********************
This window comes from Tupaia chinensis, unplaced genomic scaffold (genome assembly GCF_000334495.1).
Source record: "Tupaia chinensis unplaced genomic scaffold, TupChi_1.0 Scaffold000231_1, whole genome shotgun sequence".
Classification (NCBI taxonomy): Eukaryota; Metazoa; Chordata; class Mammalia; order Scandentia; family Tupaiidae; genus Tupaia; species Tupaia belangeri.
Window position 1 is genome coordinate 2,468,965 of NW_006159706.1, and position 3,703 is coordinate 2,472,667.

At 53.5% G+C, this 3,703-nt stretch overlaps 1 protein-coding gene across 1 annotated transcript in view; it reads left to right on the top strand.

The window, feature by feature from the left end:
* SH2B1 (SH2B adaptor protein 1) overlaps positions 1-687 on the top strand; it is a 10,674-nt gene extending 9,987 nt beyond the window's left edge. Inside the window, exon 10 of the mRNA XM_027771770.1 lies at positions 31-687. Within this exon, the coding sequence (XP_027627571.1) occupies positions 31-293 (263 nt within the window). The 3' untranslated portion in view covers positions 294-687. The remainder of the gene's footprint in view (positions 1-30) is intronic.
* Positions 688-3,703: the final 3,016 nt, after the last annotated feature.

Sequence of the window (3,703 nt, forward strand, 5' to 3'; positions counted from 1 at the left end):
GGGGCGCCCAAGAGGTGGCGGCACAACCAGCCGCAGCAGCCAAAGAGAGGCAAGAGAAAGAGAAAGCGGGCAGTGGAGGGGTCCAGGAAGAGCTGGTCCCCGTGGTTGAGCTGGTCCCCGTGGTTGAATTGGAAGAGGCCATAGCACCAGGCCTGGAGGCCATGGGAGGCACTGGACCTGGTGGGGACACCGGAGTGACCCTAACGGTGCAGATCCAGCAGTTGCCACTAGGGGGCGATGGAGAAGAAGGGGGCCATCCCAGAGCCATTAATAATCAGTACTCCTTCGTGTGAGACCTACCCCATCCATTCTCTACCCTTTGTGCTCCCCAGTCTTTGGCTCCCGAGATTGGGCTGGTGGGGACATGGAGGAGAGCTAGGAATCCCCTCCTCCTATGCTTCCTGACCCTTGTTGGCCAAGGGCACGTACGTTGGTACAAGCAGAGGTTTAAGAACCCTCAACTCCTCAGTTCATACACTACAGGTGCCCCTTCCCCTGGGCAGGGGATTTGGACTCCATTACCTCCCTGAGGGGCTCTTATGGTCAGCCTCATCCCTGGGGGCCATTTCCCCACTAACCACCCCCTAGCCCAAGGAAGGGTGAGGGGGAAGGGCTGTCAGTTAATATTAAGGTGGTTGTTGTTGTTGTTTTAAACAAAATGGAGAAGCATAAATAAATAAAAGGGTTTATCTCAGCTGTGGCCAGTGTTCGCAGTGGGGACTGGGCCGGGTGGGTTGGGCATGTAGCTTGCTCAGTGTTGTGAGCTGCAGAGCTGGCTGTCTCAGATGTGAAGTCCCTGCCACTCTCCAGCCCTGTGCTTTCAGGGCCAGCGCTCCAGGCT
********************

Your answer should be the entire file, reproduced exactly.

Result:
This window comes from Tupaia chinensis, unplaced genomic scaffold (genome assembly GCF_000334495.1).
Source record: "Tupaia chinensis unplaced genomic scaffold, TupChi_1.0 Scaffold000231_1, whole genome shotgun sequence".
Classification (NCBI taxonomy): Eukaryota; Metazoa; Chordata; class Mammalia; order Scandentia; family Tupaiidae; genus Tupaia; species Tupaia belangeri.
Window position 1 is genome coordinate 2,468,965 of NW_006159706.1, and position 3,703 is coordinate 2,472,667.

At 53.5% G+C, this 3,703-nt stretch overlaps 1 protein-coding gene across 1 annotated transcript in view; it reads left to right on the top strand.

The window, feature by feature from the left end:
* SH2B1 (SH2B adaptor protein 1) overlaps positions 1-687 on the top strand; it is a 10,674-nt gene extending 9,987 nt beyond the window's left edge. Inside the window, exon 10 of the mRNA XM_027771770.1 lies at positions 31-687. Within this exon, the coding sequence (XP_027627571.1) occupies positions 31-293 (263 nt within the window). The 3' untranslated portion in view covers positions 294-687. The remainder of the gene's footprint in view (positions 1-30) is intronic.
* Positions 688-3,703: the final 3,016 nt, after the last annotated feature.

Sequence of the window (3,703 nt, forward strand, 5' to 3'; positions counted from 1 at the left end):
GGGGCGCCCAAGAGGTGGCGGCACAACCAGCCGCAGCAGCCAAAGAGAGGCAAGAGAAAGAGAAAGCGGGCAGTGGAGGGGTCCAGGAAGAGCTGGTCCCCGTGGTTGAGCTGGTCCCCGTGGTTGAATTGGAAGAGGCCATAGCACCAGGCCTGGAGGCCATGGGAGGCACTGGACCTGGTGGGGACACCGGAGTGACCCTAACGGTGCAGATCCAGCAGTTGCCACTAGGGGGCGATGGAGAAGAAGGGGGCCATCCCAGAGCCATTAATAATCAGTACTCCTTCGTGTGAGACCTACCCCATCCATTCTCTACCCTTTGTGCTCCCCAGTCTTTGGCTCCCGAGATTGGGCTGGTGGGGACATGGAGGAGAGCTAGGAATCCCCTCCTCCTATGCTTCCTGACCCTTGTTGGCCAAGGGCACGTACGTTGGTACAAGCAGAGGTTTAAGAACCCTCAACTCCTCAGTTCATACACTACAGGTGCCCCTTCCCCTGGGCAGGGGATTTGGACTCCATTACCTCCCTGAGGGGCTCTTATGGTCAGCCTCATCCCTGGGGGCCATTTCCCCACTAACCACCCCCTAGCCCAAGGAAGGGTGAGGGGGAAGGGCTGTCAGTTAATATTAAGGTGGTTGTTGTTGTTGTTTTAAACAAAATGGAGAAGCATAAATAAATAAAAGGGTTTATCTCAGCTGTGGCCAGTGTTCGCAGTGGGGACTGGGCCGGGTGGGTTGGGCATGTAGCTTGCTCAGTGTTGTGAGCTGCAGAGCTGGCTGTCTCAGATGTGAAGTCCCTGCCACTCTCCAGCCCTGTGCTTTCAGGGCCAGCGCTCCAGGCT